People always ask me if foreign women must wear an abaya and cover their heads. When I’m teaching, I typically wear more conservative clothing. I wear long pants, skirts, and dresses. I avoid sleeveless tops.
For swimming, if I am at a private beach or a hotel, I wear regular swimwear. But, at public beaches and wadis, I usually wear long yoga pants and a T-shirt or swim shirt, partly because of the intense sun and to respect the locals. I must remember that this is a Muslim country, and I am a guest here.
The only time I cover my head is when I visit mosques, which is a requirement for women. When I’m exercising outside, I also wear long pants. Sur is more conservative, and sometimes people will want to stare, so it is easier to avoid awkwardness. Moving here, I knew I would need to dress differently, so I acted accordingly.
Getting around as a female
It is easy to get around living in the Middle East as a sole female. I feel comfortable driving, camping, shopping, and exercising alone. I have camped and hiked as the only female in the group, and I have never felt uncomfortable or felt like I was in a bad situation as the only female.
I have to admit, my daily life compared to living in China is normal! No chaos, and no one is elbowing me to get on the bus (something I do miss!). I go to work, the gym, meet friends, and do errands. I also get out and see as much as possible on the weekends, whether hiking, camping, swimming, or wandering. I’m also planning more trips outside of Oman to nearby countries.
I have a car because there is limited transportation in Oman. Some rent and some buy, it’s based on personal preference. I first rented a car from a local rental office, and now I’m renting from someone else, which is less money. When I applied for my first license, I had to have an eye test, blood type, a copy of my passport and a copy of my driver’s license from back home. License renewal is every two years.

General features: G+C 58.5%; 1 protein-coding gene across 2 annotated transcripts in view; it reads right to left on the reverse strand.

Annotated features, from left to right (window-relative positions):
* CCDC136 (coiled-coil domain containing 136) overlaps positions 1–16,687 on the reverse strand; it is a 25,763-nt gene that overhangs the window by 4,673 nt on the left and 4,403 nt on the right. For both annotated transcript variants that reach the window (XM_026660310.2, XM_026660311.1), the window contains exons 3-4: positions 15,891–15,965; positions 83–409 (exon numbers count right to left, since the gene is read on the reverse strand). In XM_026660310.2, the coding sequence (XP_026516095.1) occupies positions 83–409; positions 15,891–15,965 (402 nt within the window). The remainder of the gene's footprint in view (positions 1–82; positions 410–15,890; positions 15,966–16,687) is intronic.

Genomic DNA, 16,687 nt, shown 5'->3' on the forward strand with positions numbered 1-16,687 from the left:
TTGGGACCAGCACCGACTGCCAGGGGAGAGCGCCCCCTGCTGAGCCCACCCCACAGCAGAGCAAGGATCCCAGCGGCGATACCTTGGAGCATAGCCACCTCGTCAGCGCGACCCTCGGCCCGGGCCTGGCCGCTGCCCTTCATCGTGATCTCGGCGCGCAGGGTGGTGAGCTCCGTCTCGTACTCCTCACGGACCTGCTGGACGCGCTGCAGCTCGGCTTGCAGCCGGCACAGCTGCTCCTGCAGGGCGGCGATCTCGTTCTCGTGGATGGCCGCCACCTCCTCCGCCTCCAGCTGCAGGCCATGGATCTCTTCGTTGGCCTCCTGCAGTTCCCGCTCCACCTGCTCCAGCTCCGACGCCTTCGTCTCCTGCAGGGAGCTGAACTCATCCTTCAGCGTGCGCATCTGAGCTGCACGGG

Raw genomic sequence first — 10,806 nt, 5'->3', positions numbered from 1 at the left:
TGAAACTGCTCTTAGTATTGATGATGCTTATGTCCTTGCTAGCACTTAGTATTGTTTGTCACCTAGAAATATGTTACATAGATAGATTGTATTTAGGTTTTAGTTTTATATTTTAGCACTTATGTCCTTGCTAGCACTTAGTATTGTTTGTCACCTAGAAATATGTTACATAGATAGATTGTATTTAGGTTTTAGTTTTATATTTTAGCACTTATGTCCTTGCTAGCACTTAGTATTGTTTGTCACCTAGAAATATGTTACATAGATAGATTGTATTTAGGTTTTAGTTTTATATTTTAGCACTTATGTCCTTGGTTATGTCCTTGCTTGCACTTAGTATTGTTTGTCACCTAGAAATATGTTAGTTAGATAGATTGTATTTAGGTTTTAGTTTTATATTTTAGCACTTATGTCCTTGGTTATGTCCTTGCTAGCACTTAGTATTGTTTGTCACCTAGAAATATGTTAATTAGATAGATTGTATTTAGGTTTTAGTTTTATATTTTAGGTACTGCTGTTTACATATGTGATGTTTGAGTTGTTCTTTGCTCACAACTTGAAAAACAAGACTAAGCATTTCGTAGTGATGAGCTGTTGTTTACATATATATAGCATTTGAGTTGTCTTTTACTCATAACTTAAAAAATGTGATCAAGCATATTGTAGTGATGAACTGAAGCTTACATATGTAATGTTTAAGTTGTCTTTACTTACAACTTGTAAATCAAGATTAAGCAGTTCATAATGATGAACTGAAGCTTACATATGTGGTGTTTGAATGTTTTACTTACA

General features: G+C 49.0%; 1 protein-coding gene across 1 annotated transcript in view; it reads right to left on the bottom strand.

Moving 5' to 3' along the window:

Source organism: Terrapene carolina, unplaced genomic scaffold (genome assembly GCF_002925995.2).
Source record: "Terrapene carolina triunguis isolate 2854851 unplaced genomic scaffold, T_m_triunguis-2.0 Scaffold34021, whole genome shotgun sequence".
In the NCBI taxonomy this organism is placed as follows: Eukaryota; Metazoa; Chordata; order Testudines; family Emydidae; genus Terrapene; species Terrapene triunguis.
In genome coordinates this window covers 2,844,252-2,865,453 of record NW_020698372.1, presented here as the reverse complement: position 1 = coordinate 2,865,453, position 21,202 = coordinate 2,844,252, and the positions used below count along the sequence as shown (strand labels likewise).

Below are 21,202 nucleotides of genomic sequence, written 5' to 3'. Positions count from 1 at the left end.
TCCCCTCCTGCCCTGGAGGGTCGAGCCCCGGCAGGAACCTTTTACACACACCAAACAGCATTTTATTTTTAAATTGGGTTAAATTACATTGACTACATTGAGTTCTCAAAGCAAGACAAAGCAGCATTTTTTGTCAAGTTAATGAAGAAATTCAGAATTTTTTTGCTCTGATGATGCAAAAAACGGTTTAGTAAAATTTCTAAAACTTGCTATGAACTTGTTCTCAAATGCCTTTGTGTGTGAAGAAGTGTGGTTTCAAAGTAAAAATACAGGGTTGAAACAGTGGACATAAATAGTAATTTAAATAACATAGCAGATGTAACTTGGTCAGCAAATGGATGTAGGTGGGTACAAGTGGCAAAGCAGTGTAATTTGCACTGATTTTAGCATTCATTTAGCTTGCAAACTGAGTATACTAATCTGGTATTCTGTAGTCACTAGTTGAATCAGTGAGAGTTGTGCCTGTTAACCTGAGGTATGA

Setting up accounts
When living in the Middle East, it’s relatively easy to set up a bank account, use the Internet and visit a doctor. For the most part, most people speak English and will be able to help. With that said, when opening a bank account, call before going to ensure you have all the required documents. I visited the bank three times before my account opened because they forgot to provide all the necessary documents. Take an Omani with you when you doubt because things will get done faster.
Having lived in China and now Oman, I always tell people to have patience when thinking about living abroad. It’s also good to lower your expectations. Many things here in Oman are last minute, including school holiday schedules and government holidays. While it’s out of your control, remember patience is your friend.
Living in the Middle East
I can’t say enough how fortunate I am to live in Oman. As a female, I feel safe, have great friends, and a great life. I can explore this country anytime I want. If you are considering moving to the Middle East, message me for more information and I can give you more insight on what it’s like living in the Middle East.